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Is it responsible to play football at temperatures of below minus 15°C? FIFPro asked itself this question after Russian clubs recently had to play in European competitions during the ice-cold winter.


During the previous round of the Champions League and Europa League Zenit Sint Petersburg, CSKA, Spartak and Rubin Kazan all played their home matches in the freezing cold. The Rubin Kazan players had even left their own city to travel 700 kilometres and play their match against FC Twente in the Europa League in the warmer Moscow. Even so it was also very cold in Moscow, where Rubin played at 3 o'clock in the afternoon in front of only 500 spectators.


The UEFA regulations state that at temperatures of -15 and below teams can decide to cancel the match. It didn't come to this. The official UEFA thermometer stuck at -14.9 degrees during the Rubin Kazan-FC Twente match. This was incidentally in contrast to other thermometers that indicated temperatures of well below -15 degrees... (see picture below)


Was it a responsible decision to play in such cold weather? Vladimir Leonchenko, a member of FIFPro’s Technical Committee, executive director of the Russian players union and ex-player of among others Spartak and Torpedo Moscow, can speak from his own experience and he discussed the situation with various involved parties.


Leonchenko: ‘Even in Russia football matches at temperatures below -10 are relatively rare. There has never been a match cancelled due to the cold in recent years. There are also no provisions for this in the regulations. The decision is taken shortly before kick-off by the referee. The most important criterion is the condition of the pitch.’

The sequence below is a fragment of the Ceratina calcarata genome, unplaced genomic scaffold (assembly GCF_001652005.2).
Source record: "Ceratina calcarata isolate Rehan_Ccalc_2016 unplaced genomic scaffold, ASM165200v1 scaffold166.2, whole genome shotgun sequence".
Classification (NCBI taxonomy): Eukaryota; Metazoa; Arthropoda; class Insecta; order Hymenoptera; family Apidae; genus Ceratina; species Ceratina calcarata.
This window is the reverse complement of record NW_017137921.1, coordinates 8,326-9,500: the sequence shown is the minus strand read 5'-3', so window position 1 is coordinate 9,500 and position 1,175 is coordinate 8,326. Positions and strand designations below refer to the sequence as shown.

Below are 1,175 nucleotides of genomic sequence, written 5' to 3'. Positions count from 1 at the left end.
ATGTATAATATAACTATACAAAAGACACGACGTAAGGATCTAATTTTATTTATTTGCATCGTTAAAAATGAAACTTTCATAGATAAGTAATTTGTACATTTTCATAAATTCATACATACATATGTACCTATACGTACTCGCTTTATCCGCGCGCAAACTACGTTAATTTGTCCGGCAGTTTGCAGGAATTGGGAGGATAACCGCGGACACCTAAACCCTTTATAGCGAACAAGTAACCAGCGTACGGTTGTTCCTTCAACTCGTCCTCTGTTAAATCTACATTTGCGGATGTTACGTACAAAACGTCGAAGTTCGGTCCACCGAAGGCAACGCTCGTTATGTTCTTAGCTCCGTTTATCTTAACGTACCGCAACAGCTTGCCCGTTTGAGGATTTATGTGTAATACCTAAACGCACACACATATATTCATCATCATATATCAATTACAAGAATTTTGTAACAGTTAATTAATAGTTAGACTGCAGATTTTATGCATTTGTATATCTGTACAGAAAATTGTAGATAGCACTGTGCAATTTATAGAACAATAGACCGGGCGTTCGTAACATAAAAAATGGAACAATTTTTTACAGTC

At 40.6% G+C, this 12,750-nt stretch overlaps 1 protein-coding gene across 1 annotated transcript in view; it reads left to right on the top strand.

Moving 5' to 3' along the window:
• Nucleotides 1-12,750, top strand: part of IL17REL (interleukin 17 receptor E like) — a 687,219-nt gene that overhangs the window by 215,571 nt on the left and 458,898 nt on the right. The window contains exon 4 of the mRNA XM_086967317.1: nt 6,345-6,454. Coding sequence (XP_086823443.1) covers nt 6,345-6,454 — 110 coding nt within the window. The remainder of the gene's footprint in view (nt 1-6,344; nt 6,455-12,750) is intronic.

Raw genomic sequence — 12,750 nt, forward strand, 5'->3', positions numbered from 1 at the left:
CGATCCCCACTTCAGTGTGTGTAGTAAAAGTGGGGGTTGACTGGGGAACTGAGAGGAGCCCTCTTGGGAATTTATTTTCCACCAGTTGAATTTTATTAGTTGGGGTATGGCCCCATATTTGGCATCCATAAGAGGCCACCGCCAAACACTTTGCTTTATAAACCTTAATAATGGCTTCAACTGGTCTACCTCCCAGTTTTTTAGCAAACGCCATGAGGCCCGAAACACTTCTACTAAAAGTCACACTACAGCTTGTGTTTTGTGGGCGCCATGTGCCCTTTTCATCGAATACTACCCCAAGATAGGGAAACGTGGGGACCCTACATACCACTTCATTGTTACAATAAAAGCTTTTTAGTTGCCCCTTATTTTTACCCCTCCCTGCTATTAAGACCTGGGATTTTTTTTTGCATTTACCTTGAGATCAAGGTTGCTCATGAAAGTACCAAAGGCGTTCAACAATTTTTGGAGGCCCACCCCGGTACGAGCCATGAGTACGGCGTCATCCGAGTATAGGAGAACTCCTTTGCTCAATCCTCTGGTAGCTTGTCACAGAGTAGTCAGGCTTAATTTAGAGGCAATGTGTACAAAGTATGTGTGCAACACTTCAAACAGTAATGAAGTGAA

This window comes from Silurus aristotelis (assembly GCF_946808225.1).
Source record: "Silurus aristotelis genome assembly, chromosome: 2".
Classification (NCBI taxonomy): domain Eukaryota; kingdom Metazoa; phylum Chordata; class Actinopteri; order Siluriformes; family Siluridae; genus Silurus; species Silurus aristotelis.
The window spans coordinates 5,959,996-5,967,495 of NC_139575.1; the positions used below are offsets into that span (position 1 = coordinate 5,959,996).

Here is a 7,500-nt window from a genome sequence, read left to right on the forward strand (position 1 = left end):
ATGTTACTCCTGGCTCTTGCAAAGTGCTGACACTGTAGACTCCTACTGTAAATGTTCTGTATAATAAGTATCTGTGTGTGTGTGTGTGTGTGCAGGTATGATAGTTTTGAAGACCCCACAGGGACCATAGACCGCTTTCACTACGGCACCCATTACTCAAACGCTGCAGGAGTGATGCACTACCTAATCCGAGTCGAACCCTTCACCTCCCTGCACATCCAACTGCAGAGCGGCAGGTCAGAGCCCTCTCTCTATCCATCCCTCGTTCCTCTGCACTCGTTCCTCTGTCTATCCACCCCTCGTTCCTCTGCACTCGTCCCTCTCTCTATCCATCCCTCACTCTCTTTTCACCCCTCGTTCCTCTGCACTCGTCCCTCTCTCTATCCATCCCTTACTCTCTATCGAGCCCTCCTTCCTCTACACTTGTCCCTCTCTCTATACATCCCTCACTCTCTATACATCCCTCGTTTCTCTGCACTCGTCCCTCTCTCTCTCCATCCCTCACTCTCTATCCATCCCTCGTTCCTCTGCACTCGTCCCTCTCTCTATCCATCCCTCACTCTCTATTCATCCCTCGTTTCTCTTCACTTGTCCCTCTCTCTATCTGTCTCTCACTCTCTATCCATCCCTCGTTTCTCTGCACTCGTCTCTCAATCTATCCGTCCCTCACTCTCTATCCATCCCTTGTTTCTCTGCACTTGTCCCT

Leonchenko asked for the opinion of among others Savely Myshalov, the club doctor of Locomotive FC who spent three decades working with the national teams of the USSR and Russia.


Myshalov: ‘The most important thing is to keep your feet warm. At Locomotive for example, this is achieved through the use of specially heated insoles. Players even use them when the temperature is zero degrees. Another important piece of advice: don’t use synthetic materials! Underpants, shorts, t-shirts: everything must be made from natural fabrics, preferably from wool, but at the very least from cotton. The same applies to gloves and hats. Apart from that, cheeks and nose need to be smeared with cream in order to prevent frostbite. And finally, during the breaks players need hot, sweet tea. However, it is unlikely that they will want other beverages in these conditions.’



Leonchenko also spoke to Igor Yegorov, the referee who in March 2008 refereed the cup match between Tom Tomsk and Dynamo at a temperature of -21.


Igor Yegorov: ‘In Russia the final word rests with the match referee, who assesses the degree of risk for the players’ health, bearing in mind the weather conditions and state of the pitch. During the first half, which started at a temperature of -16, the field was fine and quite soft. Towards the end of the match it was hard, but this did not hinder the game. Most players came out without any under padding. We, the referees, also did not wear any warm tracksuits, in order to show everybody that we were also working comfortably. I felt a little cold, but it did not hinder me from making decisions or prevent me from carrying on with the game.' 


'I was impressed by the number of supporters who came to watch the game, 12,500. We could and had to play for them. It turned out to be an interesting game. The situation was first discussed during the pre-match conference in the morning before the game. Then once again, two hours before the match. The condition of the pitch was examined together with the way the ball rolled. The most important thing is that the pitch must not be dangerous. The first commandment for a referee is to ensure the well being of the players.’


Alexander Tochilin was the captain of Dynamo at that time. He described a more negative picture than Leonchenko: ‘We did not think about the quality of the game, the main thing was the result. The pitch became a problem because the frost was stronger than the under soil heating! You also ask yourself: why do we need to play this match, since the fans’ enjoyment is also limited.’


The reactions received by Vladimir Leonchenko correspond with his own experiences. ‘Of course early February is not a good month to play football in large parts of Russia. It would be better if you could avoid it or move to a part of Russia with a better climate, however the risks for the players are not significant’, Leonchenko concludes.